5 Replies Latest reply on Sep 29, 2005 12:25 AM by Jacob Hookom

    trace the origin of EL variables

    Gavin King Master

      Right. In terms of scalability, this is waaaay better than a single enormous faces-config.xml that contains all components.

        • 1. Re: trace the origin of EL variables
          Bing Ran Newbie

           

          "gavin.king@jboss.com" wrote:
          Right. In terms of scalability, this is waaaay better than a single enormous faces-config.xml that contains all components.


          You're not talking about runtime scalability, are you? With faces-config.xml as least I know where an EL variable is declared,e.g., hotelBooking. Now when I start to "reverse-engineer" the booking example from those xhtml files, I have difficulty figuring out where this "hotel" variable is defined, thanks to the "outjection". Faces-config.xml works as a catalog of all the managed beans. In Seam there is no such thing and one goes everywhere to trace things out. This is not "development-time" scalability we talk about.

          • 2. Re: trace the origin of EL variables
            Gavin King Master

            Huh?? "hotel" is defined in an @Name annotation on a Java class. In my IDE it is incredibly trivial to do ctrl-shift-G and get a list of all @Name annotations in the project. Of course, an even more faster way is a text search on @Name("hotel"). This is every bit as easy as scanning a thousand-line XML file for name="hotel" or whatever.

            I'm sorry, but any approach which involves throwing information about all components in a system into one enormous XML file is extremely unscalable in a team development environment. This is why Hibernate, for example, says that you have a seperate XML file for each component. I remember the pain of struts-config.xml back in the day, and when I saw JSF for the first time, one of the things that truly disappointed me was that jsf-config.xml had preserved that broken design. Most developers I have discussed this wit *hate* the single-monolithic-xml-file design, so you represent a definite minority view here.

            • 3. Re: trace the origin of EL variables
              Bing Ran Newbie

               

              "gavin.king@jboss.com" wrote:
              Huh?? "hotel" is defined in an @Name annotation on a Java class. In my IDE it is incredibly trivial to do ctrl-shift-G and get a list of all @Name annotations in the project. Of course, an even more faster way is a text search on @Name("hotel"). This is every bit as easy as scanning a thousand-line XML file for name="hotel" or whatever.

              I'm sorry, but any approach which involves throwing information about all components in a system into one enormous XML file is extremely unscalable in a team development environment. This is why Hibernate, for example, says that you have a seperate XML file for each component. I remember the pain of struts-config.xml back in the day, and when I saw JSF for the first time, one of the things that truly disappointed me was that jsf-config.xml had preserved that broken design. Most developers I have discussed this wit *hate* the single-monolithic-xml-file design, so you represent a definite minority view here.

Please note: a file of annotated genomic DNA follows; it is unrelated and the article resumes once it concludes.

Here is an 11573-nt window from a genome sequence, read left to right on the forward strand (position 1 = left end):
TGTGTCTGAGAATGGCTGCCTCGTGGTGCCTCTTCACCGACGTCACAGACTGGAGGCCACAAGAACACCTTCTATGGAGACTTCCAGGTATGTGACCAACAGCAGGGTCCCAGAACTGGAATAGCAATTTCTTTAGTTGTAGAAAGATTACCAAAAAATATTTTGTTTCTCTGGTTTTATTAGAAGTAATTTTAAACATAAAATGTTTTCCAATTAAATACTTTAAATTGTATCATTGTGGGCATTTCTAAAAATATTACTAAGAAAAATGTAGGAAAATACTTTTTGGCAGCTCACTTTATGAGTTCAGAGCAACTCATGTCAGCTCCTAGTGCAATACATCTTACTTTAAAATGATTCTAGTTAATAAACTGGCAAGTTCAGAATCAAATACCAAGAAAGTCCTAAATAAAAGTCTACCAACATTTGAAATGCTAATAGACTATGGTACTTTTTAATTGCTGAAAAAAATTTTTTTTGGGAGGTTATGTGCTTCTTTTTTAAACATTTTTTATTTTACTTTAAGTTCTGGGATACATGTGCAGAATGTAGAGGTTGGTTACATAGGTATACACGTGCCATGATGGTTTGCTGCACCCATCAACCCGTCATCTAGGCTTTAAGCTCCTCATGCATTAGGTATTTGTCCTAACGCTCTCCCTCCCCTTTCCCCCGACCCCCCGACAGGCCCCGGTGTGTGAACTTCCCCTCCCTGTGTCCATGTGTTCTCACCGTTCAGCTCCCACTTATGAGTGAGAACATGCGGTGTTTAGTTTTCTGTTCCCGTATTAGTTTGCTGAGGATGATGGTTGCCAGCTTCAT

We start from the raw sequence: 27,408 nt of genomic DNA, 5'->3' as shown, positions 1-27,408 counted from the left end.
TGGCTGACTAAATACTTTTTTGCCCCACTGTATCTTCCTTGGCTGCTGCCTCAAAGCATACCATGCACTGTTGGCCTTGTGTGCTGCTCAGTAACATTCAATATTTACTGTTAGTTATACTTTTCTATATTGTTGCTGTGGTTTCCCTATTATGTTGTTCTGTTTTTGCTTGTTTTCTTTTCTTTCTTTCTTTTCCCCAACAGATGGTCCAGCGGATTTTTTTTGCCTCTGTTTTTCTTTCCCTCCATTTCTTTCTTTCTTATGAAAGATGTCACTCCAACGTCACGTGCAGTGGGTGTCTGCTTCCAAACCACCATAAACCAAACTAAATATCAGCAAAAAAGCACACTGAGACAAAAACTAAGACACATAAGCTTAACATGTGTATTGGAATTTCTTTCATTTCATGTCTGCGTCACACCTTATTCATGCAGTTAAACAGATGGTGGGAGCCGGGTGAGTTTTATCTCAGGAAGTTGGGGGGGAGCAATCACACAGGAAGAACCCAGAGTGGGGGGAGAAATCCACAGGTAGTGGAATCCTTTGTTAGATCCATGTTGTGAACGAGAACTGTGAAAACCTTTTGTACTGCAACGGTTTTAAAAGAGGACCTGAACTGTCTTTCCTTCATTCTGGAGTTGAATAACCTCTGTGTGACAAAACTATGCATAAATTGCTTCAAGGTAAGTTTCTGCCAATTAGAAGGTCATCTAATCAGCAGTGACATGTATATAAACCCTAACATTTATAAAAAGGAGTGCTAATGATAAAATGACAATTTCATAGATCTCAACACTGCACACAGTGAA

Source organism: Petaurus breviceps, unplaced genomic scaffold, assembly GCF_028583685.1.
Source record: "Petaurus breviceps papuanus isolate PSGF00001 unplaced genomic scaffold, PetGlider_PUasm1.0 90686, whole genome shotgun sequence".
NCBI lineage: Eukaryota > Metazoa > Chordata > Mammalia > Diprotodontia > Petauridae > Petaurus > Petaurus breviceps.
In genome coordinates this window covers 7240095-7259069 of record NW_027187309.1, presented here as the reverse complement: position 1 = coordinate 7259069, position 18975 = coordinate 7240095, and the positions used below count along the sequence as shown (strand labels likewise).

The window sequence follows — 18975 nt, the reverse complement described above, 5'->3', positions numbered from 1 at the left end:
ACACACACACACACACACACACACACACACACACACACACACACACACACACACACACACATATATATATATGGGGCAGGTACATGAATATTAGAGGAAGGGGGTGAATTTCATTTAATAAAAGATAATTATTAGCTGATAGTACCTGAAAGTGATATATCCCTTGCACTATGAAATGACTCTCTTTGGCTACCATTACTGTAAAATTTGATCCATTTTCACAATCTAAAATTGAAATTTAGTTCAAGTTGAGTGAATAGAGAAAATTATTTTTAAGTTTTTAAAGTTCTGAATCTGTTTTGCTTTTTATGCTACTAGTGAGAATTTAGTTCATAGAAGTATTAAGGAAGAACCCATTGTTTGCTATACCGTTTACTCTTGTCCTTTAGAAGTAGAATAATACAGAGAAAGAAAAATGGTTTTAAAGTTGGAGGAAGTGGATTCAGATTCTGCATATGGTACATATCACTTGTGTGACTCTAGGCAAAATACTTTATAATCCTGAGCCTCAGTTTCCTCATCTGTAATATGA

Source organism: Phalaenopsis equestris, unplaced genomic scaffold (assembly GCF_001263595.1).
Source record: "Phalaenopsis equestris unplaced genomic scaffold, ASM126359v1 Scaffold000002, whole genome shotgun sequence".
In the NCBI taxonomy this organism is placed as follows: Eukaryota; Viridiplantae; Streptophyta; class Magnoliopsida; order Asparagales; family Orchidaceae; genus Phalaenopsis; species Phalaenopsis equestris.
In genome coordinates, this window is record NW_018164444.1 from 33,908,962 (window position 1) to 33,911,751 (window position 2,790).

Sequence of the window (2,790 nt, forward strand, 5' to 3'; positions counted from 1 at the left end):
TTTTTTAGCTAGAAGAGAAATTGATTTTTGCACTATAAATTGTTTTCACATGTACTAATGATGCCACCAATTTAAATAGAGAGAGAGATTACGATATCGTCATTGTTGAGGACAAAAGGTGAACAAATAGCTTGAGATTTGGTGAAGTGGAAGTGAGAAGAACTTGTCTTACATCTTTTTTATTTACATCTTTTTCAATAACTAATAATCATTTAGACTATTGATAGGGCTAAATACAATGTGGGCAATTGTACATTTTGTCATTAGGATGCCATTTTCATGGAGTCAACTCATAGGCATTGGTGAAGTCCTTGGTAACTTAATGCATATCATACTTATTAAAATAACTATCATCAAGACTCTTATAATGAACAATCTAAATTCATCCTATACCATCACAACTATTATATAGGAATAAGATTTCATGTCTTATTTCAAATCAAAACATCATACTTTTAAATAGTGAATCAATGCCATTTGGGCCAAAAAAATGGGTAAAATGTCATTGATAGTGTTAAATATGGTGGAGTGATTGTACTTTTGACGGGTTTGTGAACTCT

well, you haven't seen my view yet:)

              I agree, a global search will do. I was just sharing my first touch experience with Seam not knowing how those beans were defined initially.

              Generic JSF allows for multiple configuration files BTW? For me a total centralized mangement model is as bad as a annotation-based total "distributed" model.

              What I'm doing now with jacn (http://jacn.sf.net) does away with XML and unifies the bean mangement model of JSF and Spring in simple Java, something Seam seems to have achieved to some extent with annotations. So I'm looking at Seam with great interest.



              • 4. Re: trace the origin of EL variables
                Bing Ran Newbie

                 

                "gavin.king@jboss.com" wrote:
                Huh?? "hotel" is defined in an @Name annotation on a Java class. In my IDE it is incredibly trivial to do ctrl-shift-G and get a list of all @Name annotations in the project. Of course, an even more faster way is a text search on @Name("hotel"). This is every bit as easy as scanning a thousand-line XML file for name="hotel" or whatever.



                The "hotel" varaible is an outjected variable and does not have @Name annotation. I guess I can search for @Out

                • 5. Re: trace the origin of EL variables
                  Jacob Hookom Newbie

                   

                  "bran" wrote:
                  Maybe this is the way annotation does things. I'm lost when I try to trace the origin of the EL variables; they're not in the faces-config.xml, nor are they implicit objects. I end up doing a gloabal search in the java files to find out where they're defined: either managed beans or outjected variables. The definitions scatter everywhere. I'm worried that this could hurt the maintainability of larger projects.



                  Tracability is a big concern with EL, you have that separation between Java code and document definitions (XML-HTML). Annotations actually increase maintainability IMHO, because you are able to direct your search, directly to the context of state and behavior on the object itself.

                  FWIW, Facelets does help with EL maintainability since any time an EL expression is the cause of an exception, it will produce views like:

                  https://facelets.dev.java.net/nonav/docs/dev/error.html

                  Letting you know what file and where in that file the exception occurred.